Crowe has a very long career in state politics going back to 1990, when he was elected to the state Senate as a Democrat: Crowe recently said that he ran with Team Blue back then because he'd missed the deadline to file as a Republican and decided to launch a write-in campaign for the Democratic nod. He explained that it was "difficult" serving in the legislature as a Democrat and that he was unpopular with his party's leadership, though Crowe waited until 1995 to switch to the GOP.
The only other notable Republican who has entered the race to succeed retiring Rep. Phil Roe so far is former Kingsport Mayor John Clark. A number of other local politicians did express interest in getting in after Roe announced his retirement in January, and they still have a while to decide before the early April filing deadline.
● TX-10: For the second quarter in a row, GOP Rep. Michael McCaul has pretended that he raised considerably more money for his re-election campaign than he actually raised.
Last month, before FEC reports were due, McCaul put out a press release saying he raised "nearly" $500,000, but he actually brought in $378,000. The congressman ended 2019 with $984,000 to spend, which is also short of the $1 million he said he had. The Texas Tribune's Abby Livingston writes that McCaul's half a million figure included money from his affiliated PACs, which she explains is not standard operating procedure when announcing fundraising numbers.
Back in October, McCaul also announced that he'd brought in $400,000 during the third quarter of 2019, but his FEC report soon revealed that he'd actually raised $334,000; we're not sure what McCaul was including to get that extra $64,000 back then, but it was not money for his campaign. Inside Elections' Nathan Gonzales recently put out a great Twitter thread about how journalists view candidates' FEC reports, and we'll take particular note of his final point: "If you play games with one report, then it will just invite more scrutiny on future reports."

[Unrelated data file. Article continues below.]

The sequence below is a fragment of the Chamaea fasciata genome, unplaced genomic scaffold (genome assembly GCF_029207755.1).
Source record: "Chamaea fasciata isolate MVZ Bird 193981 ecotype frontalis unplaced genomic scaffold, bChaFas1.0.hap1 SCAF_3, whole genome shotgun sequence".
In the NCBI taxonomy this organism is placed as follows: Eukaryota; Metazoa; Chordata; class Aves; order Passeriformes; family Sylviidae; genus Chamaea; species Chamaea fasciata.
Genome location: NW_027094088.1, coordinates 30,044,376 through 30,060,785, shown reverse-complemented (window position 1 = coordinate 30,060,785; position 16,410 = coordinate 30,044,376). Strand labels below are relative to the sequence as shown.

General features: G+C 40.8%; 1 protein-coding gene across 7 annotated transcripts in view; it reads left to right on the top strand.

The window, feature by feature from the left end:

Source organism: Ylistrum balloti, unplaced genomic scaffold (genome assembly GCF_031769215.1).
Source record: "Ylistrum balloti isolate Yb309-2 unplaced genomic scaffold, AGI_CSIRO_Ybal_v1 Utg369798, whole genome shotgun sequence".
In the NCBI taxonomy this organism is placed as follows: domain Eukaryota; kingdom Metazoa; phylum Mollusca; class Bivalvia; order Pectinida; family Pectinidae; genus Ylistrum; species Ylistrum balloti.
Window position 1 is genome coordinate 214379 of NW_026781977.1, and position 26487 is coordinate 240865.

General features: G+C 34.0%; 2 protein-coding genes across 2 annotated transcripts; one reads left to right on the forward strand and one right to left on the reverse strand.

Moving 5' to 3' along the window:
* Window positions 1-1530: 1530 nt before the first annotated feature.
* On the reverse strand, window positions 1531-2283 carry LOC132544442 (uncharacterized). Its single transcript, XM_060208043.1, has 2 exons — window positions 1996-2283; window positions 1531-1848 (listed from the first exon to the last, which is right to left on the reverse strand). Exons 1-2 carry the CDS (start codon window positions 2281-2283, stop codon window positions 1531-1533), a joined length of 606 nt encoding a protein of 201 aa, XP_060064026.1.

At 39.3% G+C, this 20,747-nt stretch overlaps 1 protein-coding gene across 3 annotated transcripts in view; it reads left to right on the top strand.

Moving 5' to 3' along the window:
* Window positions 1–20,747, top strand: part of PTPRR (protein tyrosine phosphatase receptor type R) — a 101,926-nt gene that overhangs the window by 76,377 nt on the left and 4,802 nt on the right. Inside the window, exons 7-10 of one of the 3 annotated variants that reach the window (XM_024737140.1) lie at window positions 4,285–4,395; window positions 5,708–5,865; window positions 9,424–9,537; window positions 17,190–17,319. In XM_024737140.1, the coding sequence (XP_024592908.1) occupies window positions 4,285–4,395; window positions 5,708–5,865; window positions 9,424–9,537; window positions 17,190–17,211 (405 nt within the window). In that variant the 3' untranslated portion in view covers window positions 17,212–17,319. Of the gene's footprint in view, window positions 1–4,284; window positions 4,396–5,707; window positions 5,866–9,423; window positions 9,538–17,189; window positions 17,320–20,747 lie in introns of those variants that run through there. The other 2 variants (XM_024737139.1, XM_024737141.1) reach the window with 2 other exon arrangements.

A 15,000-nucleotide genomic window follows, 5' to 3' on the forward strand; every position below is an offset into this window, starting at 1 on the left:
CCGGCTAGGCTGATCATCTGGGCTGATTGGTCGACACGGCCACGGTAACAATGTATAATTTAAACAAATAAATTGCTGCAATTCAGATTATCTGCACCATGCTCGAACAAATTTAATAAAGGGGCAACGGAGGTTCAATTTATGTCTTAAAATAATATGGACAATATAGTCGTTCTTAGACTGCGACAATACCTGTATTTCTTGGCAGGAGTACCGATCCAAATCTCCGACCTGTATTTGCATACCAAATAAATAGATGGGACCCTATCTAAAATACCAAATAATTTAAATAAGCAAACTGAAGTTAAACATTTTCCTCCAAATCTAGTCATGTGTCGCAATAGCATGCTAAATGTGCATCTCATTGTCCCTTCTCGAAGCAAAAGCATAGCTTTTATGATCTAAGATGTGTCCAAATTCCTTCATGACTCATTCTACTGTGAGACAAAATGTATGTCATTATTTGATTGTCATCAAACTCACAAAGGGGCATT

In past cycles no one would have cared how much McCaul did or did not raise his safely red seat, but his seat isn't safely red anymore. Donald Trump's 53-42 win in 2016 was a noticeable drop from Mitt Romney's 59-39 performance four years before, and Team Red also had a rough ride here in 2018: McCaul fended off Democrat Mike Siegel by a surprisingly close 51-47 margin, and Beto O'Rourke narrowly carried this district 49.6-49.5 against GOP Sen. Ted Cruz.
Siegel is running again in the March 3 primary, but two other Democrats have considerably more money than him. Attorney Shannon Hutcheson held a small $456,000 to $451,000 cash-on-hand edge over medical school professor Pritesh Gandhi, while Siegel had $152,000 to spend. If no one takes a majority of the vote next month a runoff would take place in May.
● TX-28: Immigration attorney Jessica Cisneros is out with a new TV spot ahead of her March 3 Democratic primary with conservative Rep. Henry Cuellar. Cisneros begins, "Today in South Texas, it seems like no one is helping people afford health care. So we sell plates of chicken, we have loterías, we go to Mexico." The candidate then talks about how her aunt died of stomach cancer because she was unable to pay for treatment and continues, "Unlike Congressman Cuellar, I don't take money from health insurance lobbyists or corporate PACs."
We also have a copy of a commercial that Texas Forward, which is allied with EMILY's List, is running to support Cisneros as part of its $1.2 million buy. The narrator argues there's "a damn big" difference between the candidates and takes Cuellar for task for having refusing to sponsor raising the minimum wage and voting "with Republicans to oppose unions, to cut funding for Planned Parenthood." The second half of the ad pledges that Cisneros will stand up for women, workers, and families.
● WI-07: Campaign finance reports are out for this special election covering the period of Oct. 1 to Jan. 29, and Army veteran Jason Church and state Sen. Tom Tiffany are in a similar position ahead of the Feb. 18 special GOP primary.
Church outraised Tiffany $653,000 to $463,000 during this time, though the state senator outspent Church $510,000 to $464,000. Tiffany also had a small $208,000 to $189,000 cash-on-hand advantage for the final weeks of the race. The Club for Growth and the U.S. Chamber of Commerce have been running commercials on Tiffany's behalf, while With Honor Fund has aired some ads for Church.
On the Democratic side, Wausau School Board president Tricia Zunker took in $145,000 during the fundraising period and had $64,000 to spend, while businessman Lawrence Dale didn't report bringing in anything. The general election for this 58-37 Trump seat is May 12.